Golf Club Iron
An iron is a type of club used in the sport of golf to propel the ball towards the hole. Irons typically have shorter shafts and smaller clubheads than woods, the head is made of solid iron or steel, and the head’s primary feature is a large, flat, angled face, usually scored with grooves. Irons are used in a wide variety of situations, typically from the teeing ground on shorter holes, from the fairway or rough as the player approaches the green, and to extract the ball from hazards, such as bunkers or even shallow water hazards.
Irons are the most common type of club; a standard set of 14 golf clubs will usually contain between 7 and 11 irons, including wedges. Irons are customarily differentiated by a number from 1 to 10 (most commonly 3 to 9) that indicates the relative angle of loft on the clubface, although a set of irons will also vary in clubhead size, shaft length, and hence lie angle as the loft (and number) increase. Irons with higher loft than the numbered irons are called wedges, which are typically marked with a letter indicating their name, and are used for a variety of “utility” shots requiring short distance and/or a high launch angle.
Irons are generally used when you are less than 200 yards away from the green. The closer you are to the green, the higher the iron you will use. A standard set of irons consists of 3, 4, 5, 6, 7, 8, 9 irons and the pitching wedge (PW). The 3 and 4 irons are harder to hit than the higher number irons. Many golfers, especially ladies, seniors and higher handicap golfers, are changing to a modified standard golf set that replaces the 3 and 4 iron with higher lofted woods like the 7 and 9 woods. We think this is a sensible trend and one that a beginning golfer should consider. Higher lofted woods, like the 7 and 9 wood are easier to hit than a 3 or 4 iron and result in comparable distances.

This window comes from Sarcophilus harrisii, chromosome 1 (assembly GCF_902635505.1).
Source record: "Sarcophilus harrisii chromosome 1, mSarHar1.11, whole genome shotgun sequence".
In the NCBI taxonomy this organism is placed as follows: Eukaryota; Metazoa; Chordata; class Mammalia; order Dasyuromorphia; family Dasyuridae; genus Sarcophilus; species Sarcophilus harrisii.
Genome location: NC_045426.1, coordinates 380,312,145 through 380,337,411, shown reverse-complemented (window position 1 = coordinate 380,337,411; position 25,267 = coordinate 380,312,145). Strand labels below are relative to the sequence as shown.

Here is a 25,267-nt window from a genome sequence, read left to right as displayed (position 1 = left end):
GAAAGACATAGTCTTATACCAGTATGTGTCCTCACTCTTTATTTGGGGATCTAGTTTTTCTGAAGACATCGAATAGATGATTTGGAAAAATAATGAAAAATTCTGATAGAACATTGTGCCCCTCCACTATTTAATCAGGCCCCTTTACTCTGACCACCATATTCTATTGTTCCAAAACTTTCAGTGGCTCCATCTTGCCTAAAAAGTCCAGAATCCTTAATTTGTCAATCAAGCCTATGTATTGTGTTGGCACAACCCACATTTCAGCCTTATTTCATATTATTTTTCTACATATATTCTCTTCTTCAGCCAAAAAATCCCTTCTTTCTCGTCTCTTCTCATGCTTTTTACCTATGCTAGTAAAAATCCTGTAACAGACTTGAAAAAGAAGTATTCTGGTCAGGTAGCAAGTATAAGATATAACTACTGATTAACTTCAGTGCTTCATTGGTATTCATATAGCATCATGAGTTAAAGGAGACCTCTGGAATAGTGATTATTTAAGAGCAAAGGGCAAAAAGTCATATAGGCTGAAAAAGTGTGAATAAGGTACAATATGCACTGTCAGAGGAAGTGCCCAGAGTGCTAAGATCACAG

Historically all irons were forged from a flat piece of metal, which produced a thin clubhead that resembled a blade. Modern investment casting processes enabled manufacturers to easily mass-produce clubs with consistent properties. This manufacturing process was first used by PING, and also made it possible to take weight out of the back of the clubhead and distribute it around the perimeter. These perimeter weighted, or cavity back, irons made it much easier to achieve consistent results even when striking the ball outside the “sweet spot”, when compared with traditional bladed, or muscle back, irons.